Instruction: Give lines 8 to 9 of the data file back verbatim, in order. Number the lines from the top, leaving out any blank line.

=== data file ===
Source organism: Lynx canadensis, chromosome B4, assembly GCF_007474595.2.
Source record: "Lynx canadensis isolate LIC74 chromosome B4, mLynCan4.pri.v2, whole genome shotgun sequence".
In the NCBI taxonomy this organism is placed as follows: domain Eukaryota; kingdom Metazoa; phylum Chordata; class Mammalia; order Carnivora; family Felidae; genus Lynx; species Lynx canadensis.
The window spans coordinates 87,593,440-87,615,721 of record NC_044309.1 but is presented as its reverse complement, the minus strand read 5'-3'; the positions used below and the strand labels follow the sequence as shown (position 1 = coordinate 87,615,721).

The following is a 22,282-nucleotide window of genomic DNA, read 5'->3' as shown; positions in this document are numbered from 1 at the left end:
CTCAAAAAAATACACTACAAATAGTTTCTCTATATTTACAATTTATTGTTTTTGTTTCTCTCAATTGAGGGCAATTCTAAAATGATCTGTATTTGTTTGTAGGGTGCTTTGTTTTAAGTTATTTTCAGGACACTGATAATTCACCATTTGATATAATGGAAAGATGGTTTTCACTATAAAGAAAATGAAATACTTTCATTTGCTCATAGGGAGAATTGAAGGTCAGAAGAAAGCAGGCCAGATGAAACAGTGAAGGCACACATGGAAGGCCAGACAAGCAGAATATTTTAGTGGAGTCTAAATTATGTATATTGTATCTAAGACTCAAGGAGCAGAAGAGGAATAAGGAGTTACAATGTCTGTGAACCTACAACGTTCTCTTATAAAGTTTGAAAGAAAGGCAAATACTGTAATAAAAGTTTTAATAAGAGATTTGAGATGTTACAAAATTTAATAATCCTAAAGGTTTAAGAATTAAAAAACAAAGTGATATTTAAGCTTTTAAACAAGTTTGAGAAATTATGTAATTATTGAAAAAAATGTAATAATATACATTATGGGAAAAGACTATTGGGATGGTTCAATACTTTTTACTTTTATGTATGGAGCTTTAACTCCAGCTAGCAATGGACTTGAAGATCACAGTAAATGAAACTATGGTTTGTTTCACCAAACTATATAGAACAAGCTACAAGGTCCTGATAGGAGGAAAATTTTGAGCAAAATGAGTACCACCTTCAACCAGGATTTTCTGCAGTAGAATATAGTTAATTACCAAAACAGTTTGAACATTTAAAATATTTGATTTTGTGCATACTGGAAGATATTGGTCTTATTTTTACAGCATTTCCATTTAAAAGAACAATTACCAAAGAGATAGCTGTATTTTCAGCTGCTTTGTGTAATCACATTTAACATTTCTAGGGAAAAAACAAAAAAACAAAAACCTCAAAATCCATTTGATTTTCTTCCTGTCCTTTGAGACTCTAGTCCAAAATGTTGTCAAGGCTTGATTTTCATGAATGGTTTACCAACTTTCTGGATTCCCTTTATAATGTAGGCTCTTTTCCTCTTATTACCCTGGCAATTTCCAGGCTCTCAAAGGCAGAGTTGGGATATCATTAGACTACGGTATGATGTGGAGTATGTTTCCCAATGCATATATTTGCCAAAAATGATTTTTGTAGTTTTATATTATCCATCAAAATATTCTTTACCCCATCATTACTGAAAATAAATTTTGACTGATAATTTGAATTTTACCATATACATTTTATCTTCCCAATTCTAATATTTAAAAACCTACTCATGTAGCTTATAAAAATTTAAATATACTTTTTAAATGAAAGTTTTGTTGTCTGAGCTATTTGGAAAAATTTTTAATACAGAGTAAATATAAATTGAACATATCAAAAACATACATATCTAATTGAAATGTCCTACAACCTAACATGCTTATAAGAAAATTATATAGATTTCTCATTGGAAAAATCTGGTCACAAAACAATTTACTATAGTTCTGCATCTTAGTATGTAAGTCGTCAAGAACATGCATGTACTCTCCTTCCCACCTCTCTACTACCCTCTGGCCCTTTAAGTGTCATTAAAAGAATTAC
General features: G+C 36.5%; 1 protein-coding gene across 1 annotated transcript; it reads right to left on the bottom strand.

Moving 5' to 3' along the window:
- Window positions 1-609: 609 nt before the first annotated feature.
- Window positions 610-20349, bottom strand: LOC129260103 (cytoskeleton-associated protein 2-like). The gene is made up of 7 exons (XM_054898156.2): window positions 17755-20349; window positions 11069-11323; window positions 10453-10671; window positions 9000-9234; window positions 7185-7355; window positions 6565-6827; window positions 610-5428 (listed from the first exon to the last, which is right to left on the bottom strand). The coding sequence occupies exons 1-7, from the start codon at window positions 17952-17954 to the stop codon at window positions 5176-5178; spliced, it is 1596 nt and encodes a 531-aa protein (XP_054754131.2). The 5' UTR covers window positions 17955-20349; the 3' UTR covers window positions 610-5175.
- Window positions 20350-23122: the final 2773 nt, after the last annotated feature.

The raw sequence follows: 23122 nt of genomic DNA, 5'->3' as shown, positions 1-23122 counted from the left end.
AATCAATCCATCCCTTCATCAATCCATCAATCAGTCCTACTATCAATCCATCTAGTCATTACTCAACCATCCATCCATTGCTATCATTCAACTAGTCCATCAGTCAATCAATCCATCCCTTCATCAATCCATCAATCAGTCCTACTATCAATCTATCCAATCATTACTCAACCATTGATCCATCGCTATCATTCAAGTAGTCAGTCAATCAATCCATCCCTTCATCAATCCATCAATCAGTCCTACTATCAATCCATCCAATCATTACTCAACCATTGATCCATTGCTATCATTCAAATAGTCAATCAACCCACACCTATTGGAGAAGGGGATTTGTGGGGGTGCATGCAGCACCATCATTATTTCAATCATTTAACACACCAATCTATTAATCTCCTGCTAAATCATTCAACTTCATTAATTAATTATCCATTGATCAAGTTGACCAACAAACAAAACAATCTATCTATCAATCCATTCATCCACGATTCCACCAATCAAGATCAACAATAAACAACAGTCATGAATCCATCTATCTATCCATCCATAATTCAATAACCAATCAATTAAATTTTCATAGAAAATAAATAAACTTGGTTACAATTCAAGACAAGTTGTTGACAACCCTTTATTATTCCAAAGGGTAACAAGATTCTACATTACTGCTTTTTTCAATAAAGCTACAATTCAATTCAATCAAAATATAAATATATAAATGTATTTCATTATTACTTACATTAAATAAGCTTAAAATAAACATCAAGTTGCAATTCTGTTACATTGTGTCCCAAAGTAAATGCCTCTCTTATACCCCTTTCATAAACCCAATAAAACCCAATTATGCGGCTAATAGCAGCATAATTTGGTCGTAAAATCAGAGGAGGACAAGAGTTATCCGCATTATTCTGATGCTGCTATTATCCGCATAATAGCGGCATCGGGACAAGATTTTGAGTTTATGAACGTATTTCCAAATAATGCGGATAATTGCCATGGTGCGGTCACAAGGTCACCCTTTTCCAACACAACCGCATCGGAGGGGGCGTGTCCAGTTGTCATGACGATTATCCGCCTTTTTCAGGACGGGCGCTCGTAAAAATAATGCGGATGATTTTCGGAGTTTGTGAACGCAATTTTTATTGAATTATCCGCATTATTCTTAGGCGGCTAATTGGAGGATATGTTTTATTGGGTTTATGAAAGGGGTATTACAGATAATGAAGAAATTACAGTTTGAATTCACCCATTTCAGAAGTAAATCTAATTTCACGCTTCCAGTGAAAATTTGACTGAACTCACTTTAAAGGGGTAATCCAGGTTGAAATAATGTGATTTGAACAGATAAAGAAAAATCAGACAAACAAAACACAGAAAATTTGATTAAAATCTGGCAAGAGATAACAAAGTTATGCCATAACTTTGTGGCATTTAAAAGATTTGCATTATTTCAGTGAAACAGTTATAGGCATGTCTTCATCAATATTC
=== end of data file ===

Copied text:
Moving 5' to 3' along the window:
- Window positions 1-609: 609 nt before the first annotated feature.